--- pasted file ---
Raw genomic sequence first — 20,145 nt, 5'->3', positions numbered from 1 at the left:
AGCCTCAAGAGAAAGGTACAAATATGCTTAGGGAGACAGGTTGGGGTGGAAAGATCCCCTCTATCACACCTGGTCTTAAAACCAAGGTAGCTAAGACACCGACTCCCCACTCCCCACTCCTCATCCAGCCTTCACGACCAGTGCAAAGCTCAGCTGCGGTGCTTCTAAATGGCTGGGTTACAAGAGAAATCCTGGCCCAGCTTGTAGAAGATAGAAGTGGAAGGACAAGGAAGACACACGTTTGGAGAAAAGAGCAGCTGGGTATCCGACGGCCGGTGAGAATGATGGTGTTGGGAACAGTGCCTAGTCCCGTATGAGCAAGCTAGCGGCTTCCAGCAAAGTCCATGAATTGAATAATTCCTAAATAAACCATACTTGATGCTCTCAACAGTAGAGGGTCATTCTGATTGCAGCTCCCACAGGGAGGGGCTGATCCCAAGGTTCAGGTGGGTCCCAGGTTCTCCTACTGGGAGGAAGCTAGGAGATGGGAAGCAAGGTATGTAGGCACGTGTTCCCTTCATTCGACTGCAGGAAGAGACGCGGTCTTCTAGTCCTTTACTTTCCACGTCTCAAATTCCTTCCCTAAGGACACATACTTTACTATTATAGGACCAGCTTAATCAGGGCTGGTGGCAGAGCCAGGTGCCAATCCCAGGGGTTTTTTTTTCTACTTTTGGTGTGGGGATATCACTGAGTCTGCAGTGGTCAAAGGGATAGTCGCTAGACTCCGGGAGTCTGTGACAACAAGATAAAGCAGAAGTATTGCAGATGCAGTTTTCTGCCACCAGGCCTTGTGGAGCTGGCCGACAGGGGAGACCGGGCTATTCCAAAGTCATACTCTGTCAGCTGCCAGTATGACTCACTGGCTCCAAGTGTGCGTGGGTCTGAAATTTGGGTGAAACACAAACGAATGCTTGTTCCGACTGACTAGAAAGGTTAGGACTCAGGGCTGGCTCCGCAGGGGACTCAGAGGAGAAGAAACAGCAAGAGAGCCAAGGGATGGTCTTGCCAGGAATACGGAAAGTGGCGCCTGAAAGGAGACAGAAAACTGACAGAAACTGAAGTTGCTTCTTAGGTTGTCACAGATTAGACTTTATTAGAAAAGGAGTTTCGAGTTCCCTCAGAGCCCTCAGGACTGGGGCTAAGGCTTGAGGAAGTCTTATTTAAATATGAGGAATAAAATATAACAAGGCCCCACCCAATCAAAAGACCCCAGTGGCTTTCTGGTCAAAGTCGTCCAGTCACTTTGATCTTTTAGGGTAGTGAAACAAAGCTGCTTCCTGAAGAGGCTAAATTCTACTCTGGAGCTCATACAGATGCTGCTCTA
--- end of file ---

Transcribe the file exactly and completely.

Raw genomic sequence first — 20,145 nt, 5'->3', positions numbered from 1 at the left:
AGCCTCAAGAGAAAGGTACAAATATGCTTAGGGAGACAGGTTGGGGTGGAAAGATCCCCTCTATCACACCTGGTCTTAAAACCAAGGTAGCTAAGACACCGACTCCCCACTCCCCACTCCTCATCCAGCCTTCACGACCAGTGCAAAGCTCAGCTGCGGTGCTTCTAAATGGCTGGGTTACAAGAGAAATCCTGGCCCAGCTTGTAGAAGATAGAAGTGGAAGGACAAGGAAGACACACGTTTGGAGAAAAGAGCAGCTGGGTATCCGACGGCCGGTGAGAATGATGGTGTTGGGAACAGTGCCTAGTCCCGTATGAGCAAGCTAGCGGCTTCCAGCAAAGTCCATGAATTGAATAATTCCTAAATAAACCATACTTGATGCTCTCAACAGTAGAGGGTCATTCTGATTGCAGCTCCCACAGGGAGGGGCTGATCCCAAGGTTCAGGTGGGTCCCAGGTTCTCCTACTGGGAGGAAGCTAGGAGATGGGAAGCAAGGTATGTAGGCACGTGTTCCCTTCATTCGACTGCAGGAAGAGACGCGGTCTTCTAGTCCTTTACTTTCCACGTCTCAAATTCCTTCCCTAAGGACACATACTTTACTATTATAGGACCAGCTTAATCAGGGCTGGTGGCAGAGCCAGGTGCCAATCCCAGGGGTTTTTTTTTCTACTTTTGGTGTGGGGATATCACTGAGTCTGCAGTGGTCAAAGGGATAGTCGCTAGACTCCGGGAGTCTGTGACAACAAGATAAAGCAGAAGTATTGCAGATGCAGTTTTCTGCCACCAGGCCTTGTGGAGCTGGCCGACAGGGGAGACCGGGCTATTCCAAAGTCATACTCTGTCAGCTGCCAGTATGACTCACTGGCTCCAAGTGTGCGTGGGTCTGAAATTTGGGTGAAACACAAACGAATGCTTGTTCCGACTGACTAGAAAGGTTAGGACTCAGGGCTGGCTCCGCAGGGGACTCAGAGGAGAAGAAACAGCAAGAGAGCCAAGGGATGGTCTTGCCAGGAATACGGAAAGTGGCGCCTGAAAGGAGACAGAAAACTGACAGAAACTGAAGTTGCTTCTTAGGTTGTCACAGATTAGACTTTATTAGAAAAGGAGTTTCGAGTTCCCTCAGAGCCCTCAGGACTGGGGCTAAGGCTTGAGGAAGTCTTATTTAAATATGAGGAATAAAATATAACAAGGCCCCACCCAATCAAAAGACCCCAGTGGCTTTCTGGTCAAAGTCGTCCAGTCACTTTGATCTTTTAGGGTAGTGAAACAAAGCTGCTTCCTGAAGAGGCTAAATTCTACTCTGGAGCTCATACAGATGCTGCTCTA